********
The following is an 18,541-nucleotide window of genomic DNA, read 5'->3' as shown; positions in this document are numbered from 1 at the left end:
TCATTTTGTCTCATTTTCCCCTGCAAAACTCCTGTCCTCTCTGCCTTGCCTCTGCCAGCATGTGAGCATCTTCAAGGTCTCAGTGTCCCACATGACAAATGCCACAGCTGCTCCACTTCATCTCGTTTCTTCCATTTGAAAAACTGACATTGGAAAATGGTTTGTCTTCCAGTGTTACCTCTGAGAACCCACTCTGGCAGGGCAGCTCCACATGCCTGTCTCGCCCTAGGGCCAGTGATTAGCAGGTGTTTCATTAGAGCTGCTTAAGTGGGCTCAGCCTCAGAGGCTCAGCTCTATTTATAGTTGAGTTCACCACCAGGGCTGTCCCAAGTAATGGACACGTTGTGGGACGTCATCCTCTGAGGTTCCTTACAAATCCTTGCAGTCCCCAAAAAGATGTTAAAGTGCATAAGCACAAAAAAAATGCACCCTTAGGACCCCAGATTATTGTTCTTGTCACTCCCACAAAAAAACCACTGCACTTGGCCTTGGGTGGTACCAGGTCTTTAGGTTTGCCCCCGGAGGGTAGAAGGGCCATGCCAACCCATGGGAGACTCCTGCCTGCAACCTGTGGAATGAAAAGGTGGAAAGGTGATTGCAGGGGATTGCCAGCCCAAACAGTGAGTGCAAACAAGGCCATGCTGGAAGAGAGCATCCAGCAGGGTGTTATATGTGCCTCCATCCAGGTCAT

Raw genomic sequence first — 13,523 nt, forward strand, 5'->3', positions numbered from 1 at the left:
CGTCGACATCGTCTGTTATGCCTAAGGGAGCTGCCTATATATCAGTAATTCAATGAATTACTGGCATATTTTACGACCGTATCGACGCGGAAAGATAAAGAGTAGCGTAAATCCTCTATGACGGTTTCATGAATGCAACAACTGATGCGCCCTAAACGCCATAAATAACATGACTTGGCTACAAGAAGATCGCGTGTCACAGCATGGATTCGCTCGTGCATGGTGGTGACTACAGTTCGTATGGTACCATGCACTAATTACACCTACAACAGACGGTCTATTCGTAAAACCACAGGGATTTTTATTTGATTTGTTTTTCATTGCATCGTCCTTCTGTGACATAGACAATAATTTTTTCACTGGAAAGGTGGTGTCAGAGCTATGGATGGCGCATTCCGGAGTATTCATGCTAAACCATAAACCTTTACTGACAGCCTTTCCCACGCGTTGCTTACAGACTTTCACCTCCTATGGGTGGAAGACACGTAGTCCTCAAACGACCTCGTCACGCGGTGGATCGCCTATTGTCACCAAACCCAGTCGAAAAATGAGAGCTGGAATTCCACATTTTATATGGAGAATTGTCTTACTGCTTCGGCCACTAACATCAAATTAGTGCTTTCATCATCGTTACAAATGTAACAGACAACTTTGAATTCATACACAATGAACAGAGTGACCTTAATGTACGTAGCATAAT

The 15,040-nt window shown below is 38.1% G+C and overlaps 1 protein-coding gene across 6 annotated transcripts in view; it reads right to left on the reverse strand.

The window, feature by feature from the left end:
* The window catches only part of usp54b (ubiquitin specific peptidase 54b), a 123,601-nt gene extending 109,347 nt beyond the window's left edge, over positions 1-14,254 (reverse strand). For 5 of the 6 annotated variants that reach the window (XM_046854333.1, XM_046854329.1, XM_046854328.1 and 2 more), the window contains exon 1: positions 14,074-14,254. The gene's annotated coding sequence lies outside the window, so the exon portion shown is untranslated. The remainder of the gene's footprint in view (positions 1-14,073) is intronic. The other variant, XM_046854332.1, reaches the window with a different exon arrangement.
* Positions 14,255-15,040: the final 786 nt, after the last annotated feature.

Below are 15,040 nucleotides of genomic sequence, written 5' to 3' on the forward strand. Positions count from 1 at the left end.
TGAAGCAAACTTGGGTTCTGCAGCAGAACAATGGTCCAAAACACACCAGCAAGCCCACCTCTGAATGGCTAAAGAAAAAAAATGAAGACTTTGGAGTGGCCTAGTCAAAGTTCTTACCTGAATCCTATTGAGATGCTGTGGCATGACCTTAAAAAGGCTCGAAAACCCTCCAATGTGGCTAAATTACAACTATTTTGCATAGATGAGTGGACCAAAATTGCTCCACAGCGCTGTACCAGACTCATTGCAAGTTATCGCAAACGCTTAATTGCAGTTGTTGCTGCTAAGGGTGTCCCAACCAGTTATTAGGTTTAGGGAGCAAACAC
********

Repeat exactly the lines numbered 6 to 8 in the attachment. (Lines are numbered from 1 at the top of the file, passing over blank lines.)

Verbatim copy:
The window, feature by feature from the left end:
* The window catches only part of usp54b (ubiquitin specific peptidase 54b), a 123,601-nt gene extending 109,347 nt beyond the window's left edge, over positions 1-14,254 (reverse strand). For 5 of the 6 annotated variants that reach the window (XM_046854333.1, XM_046854329.1, XM_046854328.1 and 2 more), the window contains exon 1: positions 14,074-14,254. The gene's annotated coding sequence lies outside the window, so the exon portion shown is untranslated. The remainder of the gene's footprint in view (positions 1-14,073) is intronic. The other variant, XM_046854332.1, reaches the window with a different exon arrangement.
* Positions 14,255-15,040: the final 786 nt, after the last annotated feature.